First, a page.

Malik Monk & Dwayne Bacon: Grading the Charlotte Hornets Rookies

The Charlotte Hornets selected Malik Monk in the first round and Dwayne Bacon in the second round, here is how they have done so far in the first 11 games of the season.

It has been 11 games, and the Charlotte Hornets are 5-6. Nicholas Batum has been out, and Michael Kidd-Gilchrist, Michael Carter-Williams, Cody Zeller and Frank Kaminsky have all missed time. The injuries have led to head coach Steve Clifford to try new lineups, rotations and place more trust in his rookies Malik Monk and Dwayne Bacon. Each has shown flashes of talent and productivity, while each has struggled with rookie mistakes. The NBA is tough, and this is to be expected. When Nicholas Batum and Michael Kidd- Gilchrist return, expect the rookies minutes to go down, notably Bacon's. Each will play a role throughout the season and will be counted on to produce. Here is how they have done so far, and how they can get better. 

Malik Monk's Offense

Well, Monk certainly doesn't lack confidence. Once he is in the game, he is putting it up. Shot selection will need to improve, but I would much rather have a player with confidence than one who is shell-shocked. 11 games into his young career Monk is averaging 9.9 points and 2.4 assists on 35% shooting from the field. Despite the poor shooting percentage, Monk is averaging 10.5 shots per game. Of those ten shots, six are from three. That is good, as it's a more efficient shot, the problem is Monk is only shooting 33% from three. Expect that to go up; he's got a beautiful stroke, just needs to work on shot selection.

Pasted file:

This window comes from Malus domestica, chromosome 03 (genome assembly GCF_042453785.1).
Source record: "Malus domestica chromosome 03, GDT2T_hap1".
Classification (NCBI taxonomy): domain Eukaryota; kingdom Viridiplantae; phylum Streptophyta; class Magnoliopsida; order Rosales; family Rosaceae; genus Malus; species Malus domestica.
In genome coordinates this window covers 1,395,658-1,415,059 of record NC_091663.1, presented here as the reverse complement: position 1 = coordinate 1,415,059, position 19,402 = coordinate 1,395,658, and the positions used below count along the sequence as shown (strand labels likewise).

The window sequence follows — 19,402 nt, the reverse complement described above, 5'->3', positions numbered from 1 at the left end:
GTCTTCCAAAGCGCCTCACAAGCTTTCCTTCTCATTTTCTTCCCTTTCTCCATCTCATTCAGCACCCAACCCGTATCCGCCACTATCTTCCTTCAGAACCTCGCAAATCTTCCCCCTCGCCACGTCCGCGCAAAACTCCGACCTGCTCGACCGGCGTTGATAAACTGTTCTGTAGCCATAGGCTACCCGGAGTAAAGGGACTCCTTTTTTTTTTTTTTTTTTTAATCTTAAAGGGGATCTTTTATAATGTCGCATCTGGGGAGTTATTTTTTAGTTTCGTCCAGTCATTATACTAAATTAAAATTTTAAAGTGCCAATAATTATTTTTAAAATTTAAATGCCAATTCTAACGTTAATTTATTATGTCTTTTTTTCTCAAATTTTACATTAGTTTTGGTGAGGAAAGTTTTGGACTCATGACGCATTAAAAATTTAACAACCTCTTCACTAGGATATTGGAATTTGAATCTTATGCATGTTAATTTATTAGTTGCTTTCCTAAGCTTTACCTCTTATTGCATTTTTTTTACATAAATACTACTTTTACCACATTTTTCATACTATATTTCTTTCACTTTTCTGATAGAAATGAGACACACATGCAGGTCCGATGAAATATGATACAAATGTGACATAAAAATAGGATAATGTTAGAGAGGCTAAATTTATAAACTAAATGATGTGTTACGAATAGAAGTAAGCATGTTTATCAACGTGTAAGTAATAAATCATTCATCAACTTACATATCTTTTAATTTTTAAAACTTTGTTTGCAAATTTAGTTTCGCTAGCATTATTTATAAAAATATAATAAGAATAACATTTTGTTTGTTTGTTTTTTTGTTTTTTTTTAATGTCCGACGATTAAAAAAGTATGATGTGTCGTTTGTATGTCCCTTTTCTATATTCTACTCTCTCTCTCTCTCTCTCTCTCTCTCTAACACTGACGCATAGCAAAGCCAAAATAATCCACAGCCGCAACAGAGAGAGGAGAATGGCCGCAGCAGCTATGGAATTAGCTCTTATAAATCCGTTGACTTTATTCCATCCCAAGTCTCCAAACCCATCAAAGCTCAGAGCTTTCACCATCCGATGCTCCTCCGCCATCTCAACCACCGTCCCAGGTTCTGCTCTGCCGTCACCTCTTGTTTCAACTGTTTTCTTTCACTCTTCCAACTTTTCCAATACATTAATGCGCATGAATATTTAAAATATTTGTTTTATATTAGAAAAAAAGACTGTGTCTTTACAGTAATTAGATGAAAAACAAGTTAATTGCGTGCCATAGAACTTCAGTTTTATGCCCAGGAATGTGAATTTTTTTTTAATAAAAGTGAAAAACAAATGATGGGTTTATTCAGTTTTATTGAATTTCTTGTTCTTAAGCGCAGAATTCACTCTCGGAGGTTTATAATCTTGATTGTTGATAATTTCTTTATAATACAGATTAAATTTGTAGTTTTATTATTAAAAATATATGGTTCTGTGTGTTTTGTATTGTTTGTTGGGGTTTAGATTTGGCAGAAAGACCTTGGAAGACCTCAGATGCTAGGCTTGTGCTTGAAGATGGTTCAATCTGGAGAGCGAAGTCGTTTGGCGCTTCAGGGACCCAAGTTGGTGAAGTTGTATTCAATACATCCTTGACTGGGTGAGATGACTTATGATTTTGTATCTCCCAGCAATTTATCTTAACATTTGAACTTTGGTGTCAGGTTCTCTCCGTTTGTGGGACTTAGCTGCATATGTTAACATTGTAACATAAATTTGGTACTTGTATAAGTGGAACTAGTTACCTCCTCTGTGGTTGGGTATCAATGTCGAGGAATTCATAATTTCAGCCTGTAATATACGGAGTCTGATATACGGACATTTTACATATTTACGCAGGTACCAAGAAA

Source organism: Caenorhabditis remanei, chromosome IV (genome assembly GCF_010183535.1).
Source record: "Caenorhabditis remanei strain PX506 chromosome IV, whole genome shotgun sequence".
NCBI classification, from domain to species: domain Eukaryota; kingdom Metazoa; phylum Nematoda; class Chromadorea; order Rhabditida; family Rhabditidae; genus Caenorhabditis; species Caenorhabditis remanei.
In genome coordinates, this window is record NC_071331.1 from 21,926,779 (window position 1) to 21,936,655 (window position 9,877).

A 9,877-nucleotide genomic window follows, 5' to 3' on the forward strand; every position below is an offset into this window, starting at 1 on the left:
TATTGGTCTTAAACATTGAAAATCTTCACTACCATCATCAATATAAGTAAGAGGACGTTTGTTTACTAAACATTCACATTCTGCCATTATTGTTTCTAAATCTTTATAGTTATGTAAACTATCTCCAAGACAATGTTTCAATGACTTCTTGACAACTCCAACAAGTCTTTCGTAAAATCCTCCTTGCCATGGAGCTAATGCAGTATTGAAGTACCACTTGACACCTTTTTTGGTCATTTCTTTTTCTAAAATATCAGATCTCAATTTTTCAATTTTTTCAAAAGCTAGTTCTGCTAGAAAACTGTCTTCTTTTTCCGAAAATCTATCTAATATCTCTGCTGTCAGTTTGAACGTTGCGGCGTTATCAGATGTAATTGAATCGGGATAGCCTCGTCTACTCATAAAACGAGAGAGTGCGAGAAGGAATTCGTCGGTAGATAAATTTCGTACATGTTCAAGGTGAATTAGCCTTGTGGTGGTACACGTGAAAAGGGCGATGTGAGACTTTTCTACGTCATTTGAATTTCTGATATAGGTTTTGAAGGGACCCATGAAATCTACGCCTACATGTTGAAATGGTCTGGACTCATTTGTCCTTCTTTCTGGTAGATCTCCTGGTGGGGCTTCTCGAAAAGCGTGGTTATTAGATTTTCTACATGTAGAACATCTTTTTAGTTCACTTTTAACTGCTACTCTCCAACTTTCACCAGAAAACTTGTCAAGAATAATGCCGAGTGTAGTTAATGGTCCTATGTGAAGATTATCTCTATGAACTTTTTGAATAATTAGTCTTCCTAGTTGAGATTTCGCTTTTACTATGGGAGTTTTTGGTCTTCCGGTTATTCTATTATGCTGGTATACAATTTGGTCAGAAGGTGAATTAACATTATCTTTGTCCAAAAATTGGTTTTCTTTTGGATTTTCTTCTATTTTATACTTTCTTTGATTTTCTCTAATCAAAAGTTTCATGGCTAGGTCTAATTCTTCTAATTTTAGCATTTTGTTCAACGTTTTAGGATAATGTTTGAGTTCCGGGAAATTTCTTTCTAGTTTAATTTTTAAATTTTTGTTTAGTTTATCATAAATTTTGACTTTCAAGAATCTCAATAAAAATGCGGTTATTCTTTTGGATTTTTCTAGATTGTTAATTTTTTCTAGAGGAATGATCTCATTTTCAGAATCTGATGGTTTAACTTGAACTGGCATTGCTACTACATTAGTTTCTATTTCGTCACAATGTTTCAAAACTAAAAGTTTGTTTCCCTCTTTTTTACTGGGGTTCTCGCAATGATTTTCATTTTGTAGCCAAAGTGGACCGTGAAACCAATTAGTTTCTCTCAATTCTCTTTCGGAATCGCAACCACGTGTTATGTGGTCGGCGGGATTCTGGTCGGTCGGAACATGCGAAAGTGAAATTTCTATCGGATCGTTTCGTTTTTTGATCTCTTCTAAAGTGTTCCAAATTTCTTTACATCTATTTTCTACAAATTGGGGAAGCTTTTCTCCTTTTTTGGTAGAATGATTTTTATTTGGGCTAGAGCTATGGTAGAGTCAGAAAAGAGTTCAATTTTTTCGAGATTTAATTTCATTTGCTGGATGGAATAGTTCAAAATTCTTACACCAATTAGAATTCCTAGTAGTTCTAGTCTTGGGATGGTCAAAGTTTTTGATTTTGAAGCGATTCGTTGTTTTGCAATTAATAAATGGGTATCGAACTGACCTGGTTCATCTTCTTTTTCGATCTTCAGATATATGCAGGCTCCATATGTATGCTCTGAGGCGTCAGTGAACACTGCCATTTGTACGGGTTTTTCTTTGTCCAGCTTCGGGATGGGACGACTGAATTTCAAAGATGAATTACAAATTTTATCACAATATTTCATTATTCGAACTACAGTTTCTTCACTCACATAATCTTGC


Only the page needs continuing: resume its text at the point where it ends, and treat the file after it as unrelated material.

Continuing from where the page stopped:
One area where Monk has struggled the most is a pick and roll ball handler. 30% of the time he is on the court he is a ball handler in a pick and roll. Part of this is due to the injuries to Nicholas Batum and Michael Carter Williams, which has led to Monk playing more back up point guard. He can do that a little, but he is better off the ball. In pick and roll situations he only has a score frequency of 26% according to Synergy Sports. In spot-up situations that number jumps to 37% and his adjusted field goal percentage is an impressive 59% in spot-up situations. 

Another area where Charlotte may want to get Monk more involved is in transition. Monk is lighting fast, and ranks in the 89th percentile in transition scoring, with a high 64.3% score frequency. Charlotte is playing more quickly this year ranking 12th in pace. They should give Monk the green light to push the ball more in transition because he delivers. 

Even though Monk is only averaging 2.4 assists, his assist ratio is a solid 16.4, and his turnover ratio is 9.5. Both of these are solid numbers for a rookie. Monk has shown some chops passing, but he is still a scorer at heart. Passing is where most of his turnovers happen. Settling into more of an off the ball role will be better for Monk. 

Bottom line is Monk is best off the ball spotting up. He is not just a catch and shoot player, it also opens up driving lanes and for him to shot off the dribble where he can be deadly. Watch this play. 

Cody Zeller gets the ball on the right elbow. Monk cuts to the lane and then drifts out to the right corner. Zeller passes it to Carter-Williams at the top of the key, who after two dribbles passes it to Monk in the corner. Frank Nkittina well covers monk. No problem, Monk takes one dribble, steps back and drills a three. This is a big-time shot, and a tough shot to make. It shows you what Monk is capable of on offense. Give him time!

Malik Monk's Defense

While Monk is shooting poorly on offense, he has shown flashes of brilliance on offense. The defense has been a struggle, but considering the circumstances and the fact that he is a rookie, Monk has done okay. Overall he ranks below average in the 42nd percentile. For a rookie that's not bad. Most rookies are below average on defense. Like he is on offense, Monk has struggled to defend the pick and roll, more than he has defending spot up players.